Your Challenge: Create your own electromagnet!
New D-size battery
Large iron nail
About 3 feet of thin-coated copper wire
Paperclips and other small magnetic objects
- Leaving about 8 inches of wire loose at one end, wrap the rest of the wire around the nail–do not overlap the wire.
- After you finish wrapping the nail, cut the other end the wire so that there is 8 inches loose on that end too.
- Remove about an inch of the plastic coating off both ends of the wire and wrap them around both ends of the battery. (You may want to tape the wire to the battery)
- Be careful! The wire can get very hot.
- Put the point of the nail near the paperclips and watch it pick them up. Voila! An electromagnet.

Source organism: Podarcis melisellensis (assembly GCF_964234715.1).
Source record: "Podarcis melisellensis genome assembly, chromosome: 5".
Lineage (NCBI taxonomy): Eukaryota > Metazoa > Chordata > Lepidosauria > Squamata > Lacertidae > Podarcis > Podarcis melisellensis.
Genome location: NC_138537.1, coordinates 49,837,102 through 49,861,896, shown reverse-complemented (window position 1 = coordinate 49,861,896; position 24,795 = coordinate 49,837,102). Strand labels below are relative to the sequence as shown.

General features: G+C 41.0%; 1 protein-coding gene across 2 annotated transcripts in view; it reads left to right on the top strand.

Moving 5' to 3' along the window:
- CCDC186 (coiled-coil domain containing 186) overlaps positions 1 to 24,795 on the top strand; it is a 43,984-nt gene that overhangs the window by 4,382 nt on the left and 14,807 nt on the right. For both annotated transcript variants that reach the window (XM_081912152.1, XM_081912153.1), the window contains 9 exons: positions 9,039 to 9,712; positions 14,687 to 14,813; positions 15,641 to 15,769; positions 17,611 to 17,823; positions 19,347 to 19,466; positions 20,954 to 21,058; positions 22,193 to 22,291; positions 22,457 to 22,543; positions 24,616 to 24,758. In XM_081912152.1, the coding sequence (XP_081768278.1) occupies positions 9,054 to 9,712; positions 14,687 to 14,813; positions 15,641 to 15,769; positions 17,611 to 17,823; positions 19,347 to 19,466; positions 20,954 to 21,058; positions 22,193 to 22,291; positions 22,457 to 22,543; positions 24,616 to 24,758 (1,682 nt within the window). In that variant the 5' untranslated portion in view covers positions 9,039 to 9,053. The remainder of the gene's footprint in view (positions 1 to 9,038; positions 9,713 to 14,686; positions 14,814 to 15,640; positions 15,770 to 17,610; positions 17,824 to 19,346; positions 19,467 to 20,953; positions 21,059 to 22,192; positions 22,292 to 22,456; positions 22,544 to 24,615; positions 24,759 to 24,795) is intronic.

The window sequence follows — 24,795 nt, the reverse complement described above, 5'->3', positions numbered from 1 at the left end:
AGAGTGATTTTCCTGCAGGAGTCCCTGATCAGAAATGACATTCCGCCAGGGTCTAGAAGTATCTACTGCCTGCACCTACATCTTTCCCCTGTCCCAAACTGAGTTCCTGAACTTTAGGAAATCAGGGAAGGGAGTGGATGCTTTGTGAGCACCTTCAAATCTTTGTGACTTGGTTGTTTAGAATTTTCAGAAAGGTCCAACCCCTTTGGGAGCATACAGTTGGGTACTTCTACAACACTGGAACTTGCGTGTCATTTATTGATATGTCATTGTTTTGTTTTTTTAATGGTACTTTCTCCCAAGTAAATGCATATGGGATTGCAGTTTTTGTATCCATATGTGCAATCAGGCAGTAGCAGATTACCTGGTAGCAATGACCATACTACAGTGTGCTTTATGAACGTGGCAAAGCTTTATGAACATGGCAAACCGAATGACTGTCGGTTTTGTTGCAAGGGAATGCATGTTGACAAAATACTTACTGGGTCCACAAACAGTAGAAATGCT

- When you are done with your electromagnet, disconnect the wires from the battery.
Take It Further:
What changes can you make to make this magnet stronger? Try changing the length of wire, the size of the nail, and anything else you can think of to see how your magnet is affected.
How It Works:
Electromagnets are temporary magnets. The iron nail only acts as a magnet when electricity is flowing. The electricity flowing through the wire wrapped around the nail rearranges the molecules of the nail so that all the tiny magnetic fields of the individual iron molecules line up in one direction, creating a magnet strong enough to pick up the paperclips!
- The earth has its own magnetic field–that’s what makes a compass point north.
- Many scientists believe that birds use the earth’s magnetic field to navigate long distances.
- Today’s high speed trains use magnets to float slightly above the rails, reducing friction and thus increasing speed.